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© Catherine Opie, Courtesy Regen Projects, Los Angeles and Thomas Gane Gallery, London.
In 2011, after visiting a Leonardo da Vinci exhibition at London's National Gallery, the American fine art photographer Catherine Opie conceived the idea of shooting a series of portraits and landscapes inspired by the Old Masters. Last night, for her first show with Thomas Dane Gallery in London, a new chapter in this series was unveiled. Opie chose friends and people in her creative sphere as subjects, including artists (Anish Kapoor, David Hockney, Gillian Wearing and Lynette Yiadom-Boakye); fashion designers (Duro Olowu and Rick Owens), the writer Jonathan Franzen and the curator Thelma Golden – photographed against the same black background, and lit in such a way that they glow like embers, allowing each one's individuality to speak for itself.
'I've never had any interest in recreating existing works,' Opie explains in her soothing contralto. 'What I find enticing about Old Masters is the allegory they create of the world at the time they were painted.' As one of the greatest living documentarians of the American landscape, sociopolitically as well as literally, Opie's images capture our zeitgeist the same way that Walker Evans' encapsulated the effects of the Great Depression, or Ansel Adams eternalised the breathtaking beauty of the threatened natural world through his studies of Yosemite National Park.
Thomas Dane Gallery is proud to announce the gallery's first exhibition of American photographer Catherine Opie, with a presentation of new work from her ongoing series Portraits and Landscapes. This, her most recent body of work, draws inspiration from Old Master European portraiture and historical landscape photography, and is shown here for the first time in the UK.
Catherine Opie is considered one of the leading photographers of her generation and one of the foremost documentarians of American life. Her practice, sometimes described as 'social portraiture' spans studio portraits, seascapes, landscapes, scenes of American domestic life, freeways, malls and political rallies. Opie shot to prominence in the mid 1990s with a spectacular sequence of studio portraits of her close friends from within the West Coast leather community: transvestites, transsexuals, drag queens, body manipulators and others who use the body as a site of sexual and aesthetic experimentation, creating a sequence of elegant, gorgeously coloured photographs that gave their subjects a regal dignity.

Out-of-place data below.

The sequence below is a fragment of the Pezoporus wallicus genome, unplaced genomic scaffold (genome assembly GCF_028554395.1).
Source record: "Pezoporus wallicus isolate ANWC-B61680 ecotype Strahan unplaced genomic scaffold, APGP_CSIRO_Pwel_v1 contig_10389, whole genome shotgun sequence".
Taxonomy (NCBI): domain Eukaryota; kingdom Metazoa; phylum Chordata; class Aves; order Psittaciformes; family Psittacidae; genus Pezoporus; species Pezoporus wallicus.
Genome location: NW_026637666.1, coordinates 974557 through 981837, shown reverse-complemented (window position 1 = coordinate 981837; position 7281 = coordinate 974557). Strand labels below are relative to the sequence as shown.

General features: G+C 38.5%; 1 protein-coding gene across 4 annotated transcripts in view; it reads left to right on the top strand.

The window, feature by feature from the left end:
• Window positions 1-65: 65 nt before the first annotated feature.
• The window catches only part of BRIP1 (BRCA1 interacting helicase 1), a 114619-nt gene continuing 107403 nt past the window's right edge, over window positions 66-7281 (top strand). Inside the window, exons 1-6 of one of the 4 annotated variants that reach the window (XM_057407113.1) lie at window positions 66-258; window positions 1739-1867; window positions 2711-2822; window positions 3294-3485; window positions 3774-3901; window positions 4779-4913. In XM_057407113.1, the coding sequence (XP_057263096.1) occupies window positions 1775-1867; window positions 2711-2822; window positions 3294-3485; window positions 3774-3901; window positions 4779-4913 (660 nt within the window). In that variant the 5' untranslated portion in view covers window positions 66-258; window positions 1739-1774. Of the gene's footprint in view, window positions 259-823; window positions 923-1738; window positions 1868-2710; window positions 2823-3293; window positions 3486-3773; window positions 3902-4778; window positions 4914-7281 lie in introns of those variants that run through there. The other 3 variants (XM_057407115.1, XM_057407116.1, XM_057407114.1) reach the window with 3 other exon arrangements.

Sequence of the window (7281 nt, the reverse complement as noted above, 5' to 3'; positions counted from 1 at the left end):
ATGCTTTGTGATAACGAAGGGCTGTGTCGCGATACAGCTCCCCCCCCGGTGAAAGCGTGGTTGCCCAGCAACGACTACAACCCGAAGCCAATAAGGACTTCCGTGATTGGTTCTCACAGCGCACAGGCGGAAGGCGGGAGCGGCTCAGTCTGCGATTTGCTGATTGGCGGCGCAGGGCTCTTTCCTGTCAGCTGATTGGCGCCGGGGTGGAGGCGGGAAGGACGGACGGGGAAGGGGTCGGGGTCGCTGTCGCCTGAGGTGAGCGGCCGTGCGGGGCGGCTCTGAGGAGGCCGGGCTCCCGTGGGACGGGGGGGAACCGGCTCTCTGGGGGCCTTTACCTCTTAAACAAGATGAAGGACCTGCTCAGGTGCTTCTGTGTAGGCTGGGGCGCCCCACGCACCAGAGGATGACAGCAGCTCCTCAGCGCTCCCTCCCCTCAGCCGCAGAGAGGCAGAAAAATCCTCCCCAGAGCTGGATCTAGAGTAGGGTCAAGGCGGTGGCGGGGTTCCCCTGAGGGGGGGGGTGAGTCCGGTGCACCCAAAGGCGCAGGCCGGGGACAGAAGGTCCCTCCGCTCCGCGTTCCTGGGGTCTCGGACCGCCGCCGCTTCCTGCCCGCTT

The language of painting has imbued the portraits Opie has made throughout her career, the compositions recalling the Old Master paintings she first saw as a young girl visiting museums throughout the Mid-West with her father. Portraits and Landscapes continues and deepens this dialogue with the past, the chiaroscuro, rich colour, sparse and formal compositions recalling European 17th century portraiture. Her sitters are posed in front of a black drop cloth and theatrically lit, the faces and expressions of her subjects rendered in intimate detail to create portraits that evoke the inner psychological space of both the viewer and subject. The viewer is encouraged to slow down and stare: in an age of image saturation and high-speed turnover of our visual environment these works demand our attention. With their formal classicism and technical mastery, Opie's compositions immerse the viewer and seduce our eye, creating commanding, captivating and intimate studies of her friends and creative circle.
For the exhibition at Thomas Dane Gallery, Opie will present new studio portraits of fellow artists, friends and creative luminaries including David Hockney, Gillian Wearing, Duro Olowu, Thelma Golden and Isaac Julien amongst others, and revisits a subject which has recurred throughout her practice - the self-portrait - with a new work made in London this year. In turning her lens again to her peers, Opie reimagines and reinvigorates the genre, looking at fellow artists with an artist's eye to create work of great intimacy and honesty.
Punctuating the portraits is a new abstracted landscape _Untitled #15, _2017, which takes the iconic and recognizable scene of England's white cliffs of Dover and through Opie's eyes sees it anew, reducing the familiar and often-photographed subject to elementary abstract form. The result is lyrical and painterly, and rich in meaning, playing with our cognitive processing of the image, and ideas of authenticity in artistic representation. The familiar symbol of home and safety during the Wars and the emblematic frontier between the United Kingdom and the European mainland, the image takes on a new resonance as Britain prepares to leave the European Union. As elsewhere in Opie's practice, these works are in continual dialogue with history, calling upon the legacy of American landscape photography, 19th Century notions of the sublime and engaging in a newer discourse around the ubiquity of vernacular photography.
Born in 1961 in Sandusky, Ohio, Catherine Opie received a BFA from San Francisco Art Institute and an MFA from CalArts. Since 2001, she has been a Professor of Fine Art at UCLA. Her work has been the subject of major exhibitions at the Wexner Center for the Arts, 2015, the Institute of Contemporary Art, Boston, 2011; Los Angeles County Museum of Art, 2010; Guggenheim Museum, New York, 2008; MCA Chicago, 2006; and the Walker Art Center, Minneapolis, 2002. Her work is held in many public and private collections internationally. Running concurrently with the exhibition at Thomas Dane Gallery is Opie's first major European survey exhibition, at Henie Onstad Kunstsenter, Norway. Catherine Opie lives and works in Los Angeles.
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